Various other obscure PRC-based ARM licensees have also come out the woodwork, but the price compared to the Allwinner is still $4 to $6 more, for approximately the same features, making them not worthwhile pursuing right now.
Ziilabs CPUs have also been rejected for GPL violations and for lack of open-ness regarding the on-board cell processor
Then there are the following x86 options, all of which are eliminated on the basis of far too high cost, as well as being well over the power budget (5 watts peak, 3.5 watts nominal, for heat dissipation reasons).
The 1ghz RDC IAD100HV x86 clone. The power consumption is over 2 watts, and it has no on-board 3D Graphics. It does have a PCI-e interface. finding a low-cost, low-power PCI-e 3D GPU is impossible. They just don't exist. the lowest powered GPU on the market is from SIS and it's 8 watts. 6 if it is run at a lower power and clock speed. But, as it's an older 65nm fab process, that 6 watts is a permanent continuous usage. And there's no on-board memory so you now need 2 lots of DDR2 RAM: one for the CPU, and one for the GPU. Bottom line is: expect the power consumption to be around 10 watts - a whopping 200% more than the available budget.
The VIA NANO range. again: an x86 clone. The only CPU capable of running at 1 watt is the 500mhz single-core NANO. that's way too slow. The dual-core version has a power budget over 2 watts, even in 45nm. Add on the cost of the Northbridge IC and its power requirements, and you're over 6 watts.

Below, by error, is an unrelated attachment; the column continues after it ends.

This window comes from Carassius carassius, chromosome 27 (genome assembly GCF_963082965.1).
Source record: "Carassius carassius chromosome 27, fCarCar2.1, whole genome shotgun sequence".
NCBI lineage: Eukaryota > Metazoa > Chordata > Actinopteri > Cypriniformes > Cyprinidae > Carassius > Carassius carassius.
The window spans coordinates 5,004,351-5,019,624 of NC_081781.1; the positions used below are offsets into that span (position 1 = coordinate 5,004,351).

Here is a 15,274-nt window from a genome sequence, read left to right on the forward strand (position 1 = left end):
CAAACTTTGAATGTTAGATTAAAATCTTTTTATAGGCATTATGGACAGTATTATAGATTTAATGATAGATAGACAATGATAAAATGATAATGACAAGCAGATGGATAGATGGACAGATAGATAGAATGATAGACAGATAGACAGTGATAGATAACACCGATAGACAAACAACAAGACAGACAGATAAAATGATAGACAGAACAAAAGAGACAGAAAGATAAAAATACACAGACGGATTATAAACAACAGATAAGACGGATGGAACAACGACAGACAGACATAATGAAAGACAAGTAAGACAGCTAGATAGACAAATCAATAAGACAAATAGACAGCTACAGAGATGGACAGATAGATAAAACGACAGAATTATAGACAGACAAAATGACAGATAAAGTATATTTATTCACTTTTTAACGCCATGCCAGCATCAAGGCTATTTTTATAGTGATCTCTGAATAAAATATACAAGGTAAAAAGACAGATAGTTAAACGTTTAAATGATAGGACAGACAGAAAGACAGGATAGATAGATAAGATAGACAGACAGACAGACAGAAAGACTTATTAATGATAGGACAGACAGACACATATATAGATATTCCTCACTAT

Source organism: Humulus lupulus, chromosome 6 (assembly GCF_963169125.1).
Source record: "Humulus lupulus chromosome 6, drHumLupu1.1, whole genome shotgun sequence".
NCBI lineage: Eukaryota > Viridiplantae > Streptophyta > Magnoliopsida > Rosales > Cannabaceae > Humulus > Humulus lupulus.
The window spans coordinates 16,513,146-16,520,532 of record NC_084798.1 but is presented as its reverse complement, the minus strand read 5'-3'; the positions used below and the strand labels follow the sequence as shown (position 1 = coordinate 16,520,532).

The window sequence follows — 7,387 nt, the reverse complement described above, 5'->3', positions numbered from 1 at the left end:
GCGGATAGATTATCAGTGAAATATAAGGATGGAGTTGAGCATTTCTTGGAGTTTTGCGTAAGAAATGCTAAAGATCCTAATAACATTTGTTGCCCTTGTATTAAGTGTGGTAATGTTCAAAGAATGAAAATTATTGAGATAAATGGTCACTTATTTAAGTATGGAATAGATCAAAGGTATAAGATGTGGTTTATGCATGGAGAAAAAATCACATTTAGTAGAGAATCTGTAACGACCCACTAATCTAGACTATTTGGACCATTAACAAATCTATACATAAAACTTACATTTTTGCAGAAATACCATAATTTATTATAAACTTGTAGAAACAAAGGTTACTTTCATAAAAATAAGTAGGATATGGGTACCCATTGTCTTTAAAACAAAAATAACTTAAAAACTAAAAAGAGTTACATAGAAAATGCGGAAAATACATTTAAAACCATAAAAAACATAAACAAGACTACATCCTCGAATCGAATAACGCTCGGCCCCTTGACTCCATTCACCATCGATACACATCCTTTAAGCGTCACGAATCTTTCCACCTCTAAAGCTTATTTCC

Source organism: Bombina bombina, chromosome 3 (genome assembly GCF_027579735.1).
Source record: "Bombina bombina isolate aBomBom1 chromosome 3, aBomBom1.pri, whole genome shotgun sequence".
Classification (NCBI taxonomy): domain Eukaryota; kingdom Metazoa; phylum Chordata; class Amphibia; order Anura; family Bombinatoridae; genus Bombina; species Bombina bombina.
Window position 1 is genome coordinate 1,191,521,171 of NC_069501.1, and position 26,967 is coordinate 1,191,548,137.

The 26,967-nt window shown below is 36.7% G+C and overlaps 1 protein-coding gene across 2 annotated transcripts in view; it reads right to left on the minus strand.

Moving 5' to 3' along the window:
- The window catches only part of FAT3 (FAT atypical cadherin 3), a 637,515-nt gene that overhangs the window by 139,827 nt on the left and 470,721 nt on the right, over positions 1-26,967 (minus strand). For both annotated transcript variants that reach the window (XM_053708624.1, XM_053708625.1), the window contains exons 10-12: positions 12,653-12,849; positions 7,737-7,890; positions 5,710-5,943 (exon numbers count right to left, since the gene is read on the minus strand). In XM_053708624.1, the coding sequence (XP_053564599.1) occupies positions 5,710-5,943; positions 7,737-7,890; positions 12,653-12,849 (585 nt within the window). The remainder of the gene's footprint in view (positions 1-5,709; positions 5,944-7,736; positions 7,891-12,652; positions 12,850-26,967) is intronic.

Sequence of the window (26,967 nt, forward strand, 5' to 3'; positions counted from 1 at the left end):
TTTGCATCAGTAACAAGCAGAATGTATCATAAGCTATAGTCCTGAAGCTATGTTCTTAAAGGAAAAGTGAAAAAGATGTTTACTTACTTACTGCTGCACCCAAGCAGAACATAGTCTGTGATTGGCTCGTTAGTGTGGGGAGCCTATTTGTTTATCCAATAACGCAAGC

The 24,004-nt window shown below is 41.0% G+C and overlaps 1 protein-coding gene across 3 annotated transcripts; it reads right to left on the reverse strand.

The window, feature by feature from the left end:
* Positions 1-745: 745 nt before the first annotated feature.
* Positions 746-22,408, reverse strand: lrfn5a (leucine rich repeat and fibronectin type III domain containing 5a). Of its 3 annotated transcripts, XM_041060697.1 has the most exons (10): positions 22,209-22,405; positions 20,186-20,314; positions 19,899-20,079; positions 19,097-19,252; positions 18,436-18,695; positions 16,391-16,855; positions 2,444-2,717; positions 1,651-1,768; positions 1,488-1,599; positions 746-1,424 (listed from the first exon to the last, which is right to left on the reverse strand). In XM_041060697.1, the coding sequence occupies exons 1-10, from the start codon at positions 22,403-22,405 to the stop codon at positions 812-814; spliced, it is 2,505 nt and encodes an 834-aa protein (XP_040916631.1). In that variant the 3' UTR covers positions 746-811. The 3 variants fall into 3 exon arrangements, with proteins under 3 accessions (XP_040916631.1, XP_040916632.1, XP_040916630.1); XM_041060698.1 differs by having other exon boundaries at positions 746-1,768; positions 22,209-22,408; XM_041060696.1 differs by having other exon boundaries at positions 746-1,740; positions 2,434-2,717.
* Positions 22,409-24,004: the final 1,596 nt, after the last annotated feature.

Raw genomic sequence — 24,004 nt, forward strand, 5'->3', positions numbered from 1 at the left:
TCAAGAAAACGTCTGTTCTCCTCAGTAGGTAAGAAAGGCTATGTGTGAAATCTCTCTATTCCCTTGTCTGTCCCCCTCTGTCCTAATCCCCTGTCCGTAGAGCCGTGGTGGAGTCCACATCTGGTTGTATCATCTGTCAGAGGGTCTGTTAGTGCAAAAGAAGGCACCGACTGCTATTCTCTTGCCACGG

The new Intel Atom Z510. The lowest-speed CPU is 2 watts TDP, with the Northbridge IC being 2.5 watts. Excluding DDR RAM, the power budget is already exceeded. Additional ICs would be needed to add in SATA-II, HDMI and even Ethernet. With the power and cost budget already exceeded, this CPU was quickly eliminated.
The AMD Geode LX900. This was the CPU that was used in the OLPC XO-1. Although, technically, this CPU is superb and, because of its amazing internal self-clocking design, it is within the power budget, it has no 3D Graphics; its MPEG decode (actually it's MMX instructions plus a YUV-to-RGB hardware accelerator) is only capable of about 480p @ 30fps. Overall it's just too old and too slow. Superb design, shame about the lack of committment from AMD after buying the design from National. Also, it's missing SATA-II and HDMI, which would have to be added on as external ICs, increasing the cost even more.
Overall it has been somewhat hell to find CPUs that meet the criteria, despite knowing that, with the introduction over 2 years ago of 1ghz Cortex A8 CPUs that the "Good Enough Computing" threshold had been passed for quite some time.
What FSF Hardware-Endorseable options are there?
The Ingenic MIPS jz4760 (700mhz) - $USD 7 in mass-volume
The 600mhz ARM Cortex A8 OMAP 3503 ($19, 1k volumes)
The 720mhz ARM Cortex A8 AM3357 - ($14, 1k volumes and $5 in 100k)
The 1ghz ARM Cortex A8- ($13.75, 1k volumes)
The 1.2ghz ARM Cortex A8 AM3892 - ($32, 1k volumes)
Sadly, none of these CPUs however fulfil the mass-volume criteria of being able to do 3D Graphics or 1080p video. Some of them can do 720p, but that is not enough for commercial mass-volume purposes: it really does have to be 1080p now. 4 years ago, 720p was acceptable: now it isn't.